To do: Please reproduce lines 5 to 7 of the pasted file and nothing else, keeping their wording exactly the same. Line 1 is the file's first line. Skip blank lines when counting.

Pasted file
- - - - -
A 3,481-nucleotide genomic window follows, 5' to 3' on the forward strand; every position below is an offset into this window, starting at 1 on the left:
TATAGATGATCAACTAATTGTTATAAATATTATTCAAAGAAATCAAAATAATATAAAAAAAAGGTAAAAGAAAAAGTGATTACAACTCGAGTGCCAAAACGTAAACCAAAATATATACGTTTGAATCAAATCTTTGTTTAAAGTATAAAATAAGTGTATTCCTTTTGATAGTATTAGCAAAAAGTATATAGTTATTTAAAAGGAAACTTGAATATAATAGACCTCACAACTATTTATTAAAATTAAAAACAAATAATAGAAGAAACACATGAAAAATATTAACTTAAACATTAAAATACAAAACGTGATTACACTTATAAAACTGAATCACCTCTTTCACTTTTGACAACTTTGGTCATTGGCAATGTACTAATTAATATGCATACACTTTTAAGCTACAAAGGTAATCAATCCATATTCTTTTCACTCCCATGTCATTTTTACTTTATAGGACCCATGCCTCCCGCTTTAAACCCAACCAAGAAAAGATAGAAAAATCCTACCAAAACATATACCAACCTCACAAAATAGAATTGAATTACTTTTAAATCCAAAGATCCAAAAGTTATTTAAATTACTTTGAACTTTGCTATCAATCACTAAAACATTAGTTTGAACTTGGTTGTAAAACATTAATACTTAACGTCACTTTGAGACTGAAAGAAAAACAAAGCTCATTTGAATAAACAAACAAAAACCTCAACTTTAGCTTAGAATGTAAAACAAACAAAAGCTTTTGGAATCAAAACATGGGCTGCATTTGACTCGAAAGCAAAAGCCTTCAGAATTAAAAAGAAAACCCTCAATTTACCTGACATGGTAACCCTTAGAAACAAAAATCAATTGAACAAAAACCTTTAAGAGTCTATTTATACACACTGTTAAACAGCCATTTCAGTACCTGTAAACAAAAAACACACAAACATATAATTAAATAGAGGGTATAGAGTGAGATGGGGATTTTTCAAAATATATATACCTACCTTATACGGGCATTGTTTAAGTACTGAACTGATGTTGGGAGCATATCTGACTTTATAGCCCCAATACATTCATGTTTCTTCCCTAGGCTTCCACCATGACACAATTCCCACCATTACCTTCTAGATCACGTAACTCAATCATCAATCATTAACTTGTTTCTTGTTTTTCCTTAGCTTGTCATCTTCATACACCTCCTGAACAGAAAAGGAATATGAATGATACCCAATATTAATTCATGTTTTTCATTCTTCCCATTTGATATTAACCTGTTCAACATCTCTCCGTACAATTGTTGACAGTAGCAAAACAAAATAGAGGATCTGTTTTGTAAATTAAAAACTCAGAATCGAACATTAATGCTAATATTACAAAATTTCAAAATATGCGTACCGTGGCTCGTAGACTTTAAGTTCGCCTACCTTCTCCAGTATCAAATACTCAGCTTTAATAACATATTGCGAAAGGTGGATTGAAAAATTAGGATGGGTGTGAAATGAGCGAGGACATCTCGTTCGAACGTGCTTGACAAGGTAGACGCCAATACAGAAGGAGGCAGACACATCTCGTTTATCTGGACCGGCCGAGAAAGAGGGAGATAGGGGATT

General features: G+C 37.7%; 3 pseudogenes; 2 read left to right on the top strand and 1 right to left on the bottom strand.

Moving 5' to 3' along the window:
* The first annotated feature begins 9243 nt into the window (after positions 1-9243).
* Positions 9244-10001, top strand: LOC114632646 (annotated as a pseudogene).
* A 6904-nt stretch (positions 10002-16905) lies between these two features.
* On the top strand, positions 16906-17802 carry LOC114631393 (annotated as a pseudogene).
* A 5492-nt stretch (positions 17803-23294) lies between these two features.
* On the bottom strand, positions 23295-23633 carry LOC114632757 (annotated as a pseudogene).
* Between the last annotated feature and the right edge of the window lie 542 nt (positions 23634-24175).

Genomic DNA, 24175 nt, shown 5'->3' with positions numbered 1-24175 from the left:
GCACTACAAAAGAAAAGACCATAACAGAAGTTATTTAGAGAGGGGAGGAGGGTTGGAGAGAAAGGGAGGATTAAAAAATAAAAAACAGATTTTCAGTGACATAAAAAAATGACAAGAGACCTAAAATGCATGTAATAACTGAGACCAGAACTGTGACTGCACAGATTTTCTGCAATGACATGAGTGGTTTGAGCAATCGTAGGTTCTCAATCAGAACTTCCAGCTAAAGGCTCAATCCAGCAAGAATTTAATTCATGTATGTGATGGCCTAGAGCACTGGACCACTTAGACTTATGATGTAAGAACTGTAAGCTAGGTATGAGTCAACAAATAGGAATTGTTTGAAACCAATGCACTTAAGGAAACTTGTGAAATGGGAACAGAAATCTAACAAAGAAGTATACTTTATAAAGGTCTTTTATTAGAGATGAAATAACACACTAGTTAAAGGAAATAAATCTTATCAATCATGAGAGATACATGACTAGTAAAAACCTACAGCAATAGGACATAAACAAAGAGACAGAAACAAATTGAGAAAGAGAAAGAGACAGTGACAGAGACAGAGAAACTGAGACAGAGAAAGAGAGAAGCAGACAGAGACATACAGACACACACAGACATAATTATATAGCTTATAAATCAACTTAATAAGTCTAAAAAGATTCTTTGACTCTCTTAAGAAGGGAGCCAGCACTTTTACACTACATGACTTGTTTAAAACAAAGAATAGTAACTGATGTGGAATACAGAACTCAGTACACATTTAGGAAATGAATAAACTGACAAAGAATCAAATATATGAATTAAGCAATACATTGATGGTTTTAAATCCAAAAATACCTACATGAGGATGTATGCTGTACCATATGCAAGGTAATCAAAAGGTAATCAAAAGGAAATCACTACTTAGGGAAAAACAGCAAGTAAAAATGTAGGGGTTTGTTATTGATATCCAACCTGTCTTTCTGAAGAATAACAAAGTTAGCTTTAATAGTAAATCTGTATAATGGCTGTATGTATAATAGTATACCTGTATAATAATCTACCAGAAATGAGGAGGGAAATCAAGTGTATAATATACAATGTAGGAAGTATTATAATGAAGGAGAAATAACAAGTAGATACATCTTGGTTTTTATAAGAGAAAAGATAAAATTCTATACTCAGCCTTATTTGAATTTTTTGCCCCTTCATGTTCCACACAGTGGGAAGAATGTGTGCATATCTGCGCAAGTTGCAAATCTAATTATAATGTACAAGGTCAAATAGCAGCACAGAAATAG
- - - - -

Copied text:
* The first annotated feature begins 9243 nt into the window (after positions 1-9243).
* Positions 9244-10001, top strand: LOC114632646 (annotated as a pseudogene).
* A 6904-nt stretch (positions 10002-16905) lies between these two features.